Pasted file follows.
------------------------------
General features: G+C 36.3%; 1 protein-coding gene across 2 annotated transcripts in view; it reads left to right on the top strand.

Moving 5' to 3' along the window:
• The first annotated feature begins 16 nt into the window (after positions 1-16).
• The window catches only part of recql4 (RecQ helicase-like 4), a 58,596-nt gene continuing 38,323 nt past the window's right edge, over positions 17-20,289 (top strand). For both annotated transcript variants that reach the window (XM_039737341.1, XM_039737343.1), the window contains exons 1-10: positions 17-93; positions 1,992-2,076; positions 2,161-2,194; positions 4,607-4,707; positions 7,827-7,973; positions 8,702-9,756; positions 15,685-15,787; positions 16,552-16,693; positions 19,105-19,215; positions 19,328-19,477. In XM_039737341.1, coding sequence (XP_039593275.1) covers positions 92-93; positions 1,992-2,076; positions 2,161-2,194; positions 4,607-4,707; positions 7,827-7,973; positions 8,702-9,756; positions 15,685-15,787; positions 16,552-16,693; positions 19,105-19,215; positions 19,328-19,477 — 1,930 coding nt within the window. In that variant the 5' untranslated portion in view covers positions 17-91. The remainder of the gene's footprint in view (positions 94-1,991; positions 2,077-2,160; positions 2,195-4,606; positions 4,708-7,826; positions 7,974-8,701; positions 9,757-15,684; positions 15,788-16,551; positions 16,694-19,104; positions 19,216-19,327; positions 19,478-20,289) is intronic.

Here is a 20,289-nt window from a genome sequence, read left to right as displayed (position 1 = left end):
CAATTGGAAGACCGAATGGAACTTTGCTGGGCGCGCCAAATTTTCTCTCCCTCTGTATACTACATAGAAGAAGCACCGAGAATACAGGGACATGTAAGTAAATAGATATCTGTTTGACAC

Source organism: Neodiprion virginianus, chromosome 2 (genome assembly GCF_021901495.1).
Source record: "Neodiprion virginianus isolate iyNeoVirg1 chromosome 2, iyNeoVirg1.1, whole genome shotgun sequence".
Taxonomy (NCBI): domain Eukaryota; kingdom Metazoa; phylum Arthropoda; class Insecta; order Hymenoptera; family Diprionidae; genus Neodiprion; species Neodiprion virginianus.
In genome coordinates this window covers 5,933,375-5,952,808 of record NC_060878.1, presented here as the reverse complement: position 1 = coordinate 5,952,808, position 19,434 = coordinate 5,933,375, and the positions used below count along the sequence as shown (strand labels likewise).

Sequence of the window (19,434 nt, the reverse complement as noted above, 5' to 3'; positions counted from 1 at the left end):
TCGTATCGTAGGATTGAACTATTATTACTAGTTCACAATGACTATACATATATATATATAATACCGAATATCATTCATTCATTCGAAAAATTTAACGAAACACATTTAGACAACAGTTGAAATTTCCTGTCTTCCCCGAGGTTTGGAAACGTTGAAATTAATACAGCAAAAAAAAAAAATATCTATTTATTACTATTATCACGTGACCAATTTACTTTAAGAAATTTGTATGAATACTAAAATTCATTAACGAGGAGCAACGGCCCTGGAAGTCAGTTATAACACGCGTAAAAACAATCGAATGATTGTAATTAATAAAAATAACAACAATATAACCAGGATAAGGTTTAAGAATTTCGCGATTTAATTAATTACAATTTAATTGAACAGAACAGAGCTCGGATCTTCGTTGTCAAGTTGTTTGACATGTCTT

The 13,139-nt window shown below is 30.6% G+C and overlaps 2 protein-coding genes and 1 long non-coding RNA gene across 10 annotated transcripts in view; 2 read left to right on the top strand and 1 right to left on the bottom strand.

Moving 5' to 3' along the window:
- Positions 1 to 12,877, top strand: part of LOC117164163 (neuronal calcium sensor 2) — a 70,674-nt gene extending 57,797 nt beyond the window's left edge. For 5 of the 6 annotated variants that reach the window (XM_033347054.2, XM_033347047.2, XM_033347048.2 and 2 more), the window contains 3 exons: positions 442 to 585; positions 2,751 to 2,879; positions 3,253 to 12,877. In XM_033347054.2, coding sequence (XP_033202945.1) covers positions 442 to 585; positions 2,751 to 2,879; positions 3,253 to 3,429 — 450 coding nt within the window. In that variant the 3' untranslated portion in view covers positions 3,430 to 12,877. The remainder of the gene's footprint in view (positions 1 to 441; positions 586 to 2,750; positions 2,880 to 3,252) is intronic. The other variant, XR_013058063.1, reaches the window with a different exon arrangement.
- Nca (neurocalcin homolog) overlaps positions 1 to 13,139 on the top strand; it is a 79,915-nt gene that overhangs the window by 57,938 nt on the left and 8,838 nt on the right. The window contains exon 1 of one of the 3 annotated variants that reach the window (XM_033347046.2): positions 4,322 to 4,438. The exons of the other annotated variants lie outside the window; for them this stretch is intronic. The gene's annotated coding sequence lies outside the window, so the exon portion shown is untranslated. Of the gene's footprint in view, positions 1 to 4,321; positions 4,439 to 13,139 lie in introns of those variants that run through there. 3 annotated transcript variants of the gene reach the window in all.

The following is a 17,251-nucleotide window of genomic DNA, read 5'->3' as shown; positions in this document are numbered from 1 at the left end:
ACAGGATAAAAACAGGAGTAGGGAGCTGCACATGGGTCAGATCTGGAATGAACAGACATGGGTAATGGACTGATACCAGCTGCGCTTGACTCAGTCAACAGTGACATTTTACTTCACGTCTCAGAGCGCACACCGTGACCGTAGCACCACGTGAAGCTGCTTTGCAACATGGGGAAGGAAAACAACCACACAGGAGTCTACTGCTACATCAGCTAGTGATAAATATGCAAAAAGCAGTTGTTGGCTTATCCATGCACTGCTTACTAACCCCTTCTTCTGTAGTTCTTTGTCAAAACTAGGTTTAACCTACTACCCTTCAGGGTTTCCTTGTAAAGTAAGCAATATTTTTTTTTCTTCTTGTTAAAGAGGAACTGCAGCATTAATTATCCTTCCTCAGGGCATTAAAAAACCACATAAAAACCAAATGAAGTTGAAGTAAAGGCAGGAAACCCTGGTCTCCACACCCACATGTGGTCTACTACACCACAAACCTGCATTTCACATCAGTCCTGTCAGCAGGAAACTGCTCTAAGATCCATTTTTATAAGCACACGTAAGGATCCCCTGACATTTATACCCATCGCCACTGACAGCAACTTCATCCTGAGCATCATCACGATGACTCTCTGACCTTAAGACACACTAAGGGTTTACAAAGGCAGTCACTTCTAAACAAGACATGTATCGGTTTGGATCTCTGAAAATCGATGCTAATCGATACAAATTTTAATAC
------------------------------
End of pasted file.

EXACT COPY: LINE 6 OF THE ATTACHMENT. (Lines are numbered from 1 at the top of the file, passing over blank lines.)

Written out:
CAATTGGAAGACCGAATGGAACTTTGCTGGGCGCGCCAAATTTTCTCTCCCTCTGTATACTACATAGAAGAAGCACCGAGAATACAGGGACATGTAAGTAAATAGATATCTGTTTGACAC